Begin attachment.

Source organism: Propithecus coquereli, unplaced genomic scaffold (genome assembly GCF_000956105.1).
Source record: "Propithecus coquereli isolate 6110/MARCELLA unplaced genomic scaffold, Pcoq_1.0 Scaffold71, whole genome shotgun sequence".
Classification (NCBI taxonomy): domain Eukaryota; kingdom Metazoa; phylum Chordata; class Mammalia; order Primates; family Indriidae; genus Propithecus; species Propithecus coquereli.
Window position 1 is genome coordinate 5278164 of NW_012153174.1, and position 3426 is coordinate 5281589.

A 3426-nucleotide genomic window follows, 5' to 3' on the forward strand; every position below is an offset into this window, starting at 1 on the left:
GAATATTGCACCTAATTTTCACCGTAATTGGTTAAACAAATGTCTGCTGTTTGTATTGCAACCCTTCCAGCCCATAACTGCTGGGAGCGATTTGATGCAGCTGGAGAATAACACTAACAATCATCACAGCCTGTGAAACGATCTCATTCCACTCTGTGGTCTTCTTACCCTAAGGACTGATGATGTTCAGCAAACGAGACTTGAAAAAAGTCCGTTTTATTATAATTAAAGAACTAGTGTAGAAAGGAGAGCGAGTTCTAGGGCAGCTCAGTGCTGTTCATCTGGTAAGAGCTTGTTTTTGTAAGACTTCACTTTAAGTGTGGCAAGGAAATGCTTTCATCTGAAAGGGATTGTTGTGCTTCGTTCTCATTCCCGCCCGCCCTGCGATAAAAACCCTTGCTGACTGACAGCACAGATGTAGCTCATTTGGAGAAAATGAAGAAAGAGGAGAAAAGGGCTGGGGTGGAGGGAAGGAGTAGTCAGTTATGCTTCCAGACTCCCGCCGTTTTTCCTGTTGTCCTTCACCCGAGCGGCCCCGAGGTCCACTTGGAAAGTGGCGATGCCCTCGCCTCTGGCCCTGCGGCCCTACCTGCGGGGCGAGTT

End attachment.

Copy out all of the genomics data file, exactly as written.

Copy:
Source organism: Propithecus coquereli, unplaced genomic scaffold (genome assembly GCF_000956105.1).
Source record: "Propithecus coquereli isolate 6110/MARCELLA unplaced genomic scaffold, Pcoq_1.0 Scaffold71, whole genome shotgun sequence".
Classification (NCBI taxonomy): domain Eukaryota; kingdom Metazoa; phylum Chordata; class Mammalia; order Primates; family Indriidae; genus Propithecus; species Propithecus coquereli.
Window position 1 is genome coordinate 5278164 of NW_012153174.1, and position 3426 is coordinate 5281589.

A 3426-nucleotide genomic window follows, 5' to 3' on the forward strand; every position below is an offset into this window, starting at 1 on the left:
GAATATTGCACCTAATTTTCACCGTAATTGGTTAAACAAATGTCTGCTGTTTGTATTGCAACCCTTCCAGCCCATAACTGCTGGGAGCGATTTGATGCAGCTGGAGAATAACACTAACAATCATCACAGCCTGTGAAACGATCTCATTCCACTCTGTGGTCTTCTTACCCTAAGGACTGATGATGTTCAGCAAACGAGACTTGAAAAAAGTCCGTTTTATTATAATTAAAGAACTAGTGTAGAAAGGAGAGCGAGTTCTAGGGCAGCTCAGTGCTGTTCATCTGGTAAGAGCTTGTTTTTGTAAGACTTCACTTTAAGTGTGGCAAGGAAATGCTTTCATCTGAAAGGGATTGTTGTGCTTCGTTCTCATTCCCGCCCGCCCTGCGATAAAAACCCTTGCTGACTGACAGCACAGATGTAGCTCATTTGGAGAAAATGAAGAAAGAGGAGAAAAGGGCTGGGGTGGAGGGAAGGAGTAGTCAGTTATGCTTCCAGACTCCCGCCGTTTTTCCTGTTGTCCTTCACCCGAGCGGCCCCGAGGTCCACTTGGAAAGTGGCGATGCCCTCGCCTCTGGCCCTGCGGCCCTACCTGCGGGGCGAGTT